Code-swapper Jenna McCormick secured a trifecta of titles after being part of the Crows’ history-making AFLW premiership.
Also a professional soccer player, McCormick won a championship with Icelandic team Stjarnan last October.
Upon her return to Australia, the 22-year-old also helped secure the Premier’s Plate for Canberra United, who finished top of the W-League table before narrowly going down in the final.
McCormick, who is originally from Mount Gambier in South Australia, said the Crows’ Grand Final win on the Gold Coast was the highlight of her sporting career.
“Saturday was the biggest game of my life, for sure,” she said.
“It was just 10 times more special because I’m in Australia, I’ve got all my friends and family here and every Australian is so passionate about footy, so it just meant that much more to me.
“For me, I actually never win anything, so to get three in one year is massive.”
McCormick was grateful for the goodwill and understanding displayed by Canberra United and also the Crows, who allowed her to miss the opening game of the AFLW season to play in the W-League Grand Final.
Her Canberra and Stjarnan teammates kept close tabs on her progress.
“Canberra has been right behind me, which was awesome just to have them watching,” she said.
“I’ve had a lot of support from everyone, even people all the way over the other side of the world in Iceland congratulating me.”
McCormick has juggled Australian Football and soccer for most of her life.
The Crows forward played for local club Morphettville Park and was also a part of the Brisbane Lions’ Football Academy. In between, she took out the award as Lady Reds player of the year in the W-League.
The well-travelled McCormick plans to enjoy the Crows’ success with teammates, family and friends in Adelaide before deciding what comes next in her sporting career. She hopes that continues to include both football codes.
“Soccer’s brought me so many wonderful memories and introduced me to so many people across the globe,” she said.
“That’s why it’s so hard for me to choose between the two sports, because both have given me so much."
McCormick was Adelaide’s third pick in the AFL Women’s Draft.
The dual-sports athlete made her AFLW debut against the Western Bulldogs in Round Two. She made an immediate impression, kicking one of the goals of the year with a clever, reflex snap across her body at Whitten Oval.
McCormick was full of praise for the fledgling competition.
“This League has just done everything right from the very beginning,” she said.
“Everything from the way that they marketed it, to the structure, to the rules decisions they made. I’ve loved the experience.
“The Crows have been so great to me and the girls – they’ve treated us like full-time athletes although we were really only there after hours.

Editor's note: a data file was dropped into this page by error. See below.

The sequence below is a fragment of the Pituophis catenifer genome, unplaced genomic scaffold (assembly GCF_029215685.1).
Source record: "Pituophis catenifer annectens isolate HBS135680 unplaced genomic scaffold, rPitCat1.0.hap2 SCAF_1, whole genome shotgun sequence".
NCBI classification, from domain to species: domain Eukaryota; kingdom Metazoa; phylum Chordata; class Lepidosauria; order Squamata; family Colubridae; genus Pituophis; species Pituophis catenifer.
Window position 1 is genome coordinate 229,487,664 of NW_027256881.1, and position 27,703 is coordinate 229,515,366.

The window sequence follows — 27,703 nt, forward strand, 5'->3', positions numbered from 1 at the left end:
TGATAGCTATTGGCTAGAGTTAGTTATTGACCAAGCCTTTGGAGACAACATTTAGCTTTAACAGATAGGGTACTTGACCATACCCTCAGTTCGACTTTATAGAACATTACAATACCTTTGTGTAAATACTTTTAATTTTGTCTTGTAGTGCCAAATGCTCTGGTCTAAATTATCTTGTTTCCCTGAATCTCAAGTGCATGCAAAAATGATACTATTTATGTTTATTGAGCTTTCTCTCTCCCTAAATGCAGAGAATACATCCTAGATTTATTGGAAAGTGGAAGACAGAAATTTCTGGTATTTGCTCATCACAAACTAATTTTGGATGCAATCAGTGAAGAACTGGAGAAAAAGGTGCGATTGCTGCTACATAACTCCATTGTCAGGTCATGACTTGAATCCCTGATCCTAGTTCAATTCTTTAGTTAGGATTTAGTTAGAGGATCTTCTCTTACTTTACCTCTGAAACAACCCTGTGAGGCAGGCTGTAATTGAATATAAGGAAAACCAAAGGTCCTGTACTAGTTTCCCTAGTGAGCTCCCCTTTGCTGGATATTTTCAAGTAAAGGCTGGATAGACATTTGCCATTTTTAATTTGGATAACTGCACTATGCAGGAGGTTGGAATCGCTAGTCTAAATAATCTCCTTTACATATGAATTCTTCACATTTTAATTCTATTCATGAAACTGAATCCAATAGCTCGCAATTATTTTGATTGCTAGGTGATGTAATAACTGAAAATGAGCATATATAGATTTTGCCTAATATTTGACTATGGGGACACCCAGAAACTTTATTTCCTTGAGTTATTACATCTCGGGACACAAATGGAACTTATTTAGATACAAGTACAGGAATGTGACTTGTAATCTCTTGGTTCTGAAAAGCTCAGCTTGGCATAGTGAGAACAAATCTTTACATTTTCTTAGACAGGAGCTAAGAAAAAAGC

“I don’t ever want to give up that life.”
McCormick’s mum Lisa is also an avid AFLW fan.
“The marketing and media strategies that were put in place to promote these girls meant that, by the time the Grand Final came, the general population knew about them and already had an emotional investment,” Lisa said.
“That means it wasn’t just a game – there were people, there were personalities, there were stories and it was historical.”
A Primary School teacher, Lisa recently asked her students to list inspirational leaders they would like to have to dinner with.
It warmed her heart that Erin Phillips and Chelsea Randall were listed alongside the likes of Mother Teresa and Michelle Obama.
“Young people in our community now have somebody that’s real and contemporary to aspire to be like, and that’s amazing,” she said.
Jenna also had a touching moment with a young fan at Adelaide Oval last Sunday.
“We were lining up ready to go out for the lap of honour and the Auskick kids were getting ready to go out and play their footy at halftime,” she said.
“We were chatting to the girls and I leaned over and said, ‘Here, hold this for a second’. A little girl grabbed my premiership medal and stood there with it for a good five minutes.
“It gives me goosebumps thinking about what that moment might have meant to her and maybe, she was looking at it going, ‘I really want one of these one day’.”
In a week of surreal experiences, McCormick said being honoured before and at half-time of Adelaide’s AFL season-opener against Greater Western Sydney was one of the highlights.
“To have 44,000 people cheering for you, saying ‘Well done’, clapping and looking you in the eye with the biggest smile on their faces that you’ve done this for their club … that was very, very special.”